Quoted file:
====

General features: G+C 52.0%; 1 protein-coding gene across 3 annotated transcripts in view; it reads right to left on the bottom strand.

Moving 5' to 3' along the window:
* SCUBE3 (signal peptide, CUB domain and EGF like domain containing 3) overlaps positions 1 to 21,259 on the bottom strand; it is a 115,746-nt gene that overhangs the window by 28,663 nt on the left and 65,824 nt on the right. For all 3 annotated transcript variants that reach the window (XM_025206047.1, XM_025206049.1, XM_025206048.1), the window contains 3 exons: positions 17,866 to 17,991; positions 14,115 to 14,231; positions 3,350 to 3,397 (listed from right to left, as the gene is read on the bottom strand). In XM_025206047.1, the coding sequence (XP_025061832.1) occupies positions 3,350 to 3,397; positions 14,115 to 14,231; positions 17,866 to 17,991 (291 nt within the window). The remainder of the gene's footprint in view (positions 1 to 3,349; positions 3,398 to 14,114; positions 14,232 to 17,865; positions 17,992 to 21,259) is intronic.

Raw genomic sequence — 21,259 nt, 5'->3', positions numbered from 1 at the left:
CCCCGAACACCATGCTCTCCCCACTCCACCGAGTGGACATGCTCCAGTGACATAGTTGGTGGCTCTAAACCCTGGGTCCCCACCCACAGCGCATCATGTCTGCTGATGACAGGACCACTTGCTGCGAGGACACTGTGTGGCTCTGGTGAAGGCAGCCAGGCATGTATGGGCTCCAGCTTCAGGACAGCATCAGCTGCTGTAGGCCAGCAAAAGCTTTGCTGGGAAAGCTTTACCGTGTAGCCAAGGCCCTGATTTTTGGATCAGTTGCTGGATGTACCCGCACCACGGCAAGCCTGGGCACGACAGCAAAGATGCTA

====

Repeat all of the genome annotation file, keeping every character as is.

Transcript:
General features: G+C 52.0%; 1 protein-coding gene across 3 annotated transcripts in view; it reads right to left on the bottom strand.

Moving 5' to 3' along the window:
* SCUBE3 (signal peptide, CUB domain and EGF like domain containing 3) overlaps positions 1 to 21,259 on the bottom strand; it is a 115,746-nt gene that overhangs the window by 28,663 nt on the left and 65,824 nt on the right. For all 3 annotated transcript variants that reach the window (XM_025206047.1, XM_025206049.1, XM_025206048.1), the window contains 3 exons: positions 17,866 to 17,991; positions 14,115 to 14,231; positions 3,350 to 3,397 (listed from right to left, as the gene is read on the bottom strand). In XM_025206047.1, the coding sequence (XP_025061832.1) occupies positions 3,350 to 3,397; positions 14,115 to 14,231; positions 17,866 to 17,991 (291 nt within the window). The remainder of the gene's footprint in view (positions 1 to 3,349; positions 3,398 to 14,114; positions 14,232 to 17,865; positions 17,992 to 21,259) is intronic.

Raw genomic sequence — 21,259 nt, 5'->3', positions numbered from 1 at the left:
CCCCGAACACCATGCTCTCCCCACTCCACCGAGTGGACATGCTCCAGTGACATAGTTGGTGGCTCTAAACCCTGGGTCCCCACCCACAGCGCATCATGTCTGCTGATGACAGGACCACTTGCTGCGAGGACACTGTGTGGCTCTGGTGAAGGCAGCCAGGCATGTATGGGCTCCAGCTTCAGGACAGCATCAGCTGCTGTAGGCCAGCAAAAGCTTTGCTGGGAAAGCTTTACCGTGTAGCCAAGGCCCTGATTTTTGGATCAGTTGCTGGATGTACCCGCACCACGGCAAGCCTGGGCACGACAGCAAAGATGCTA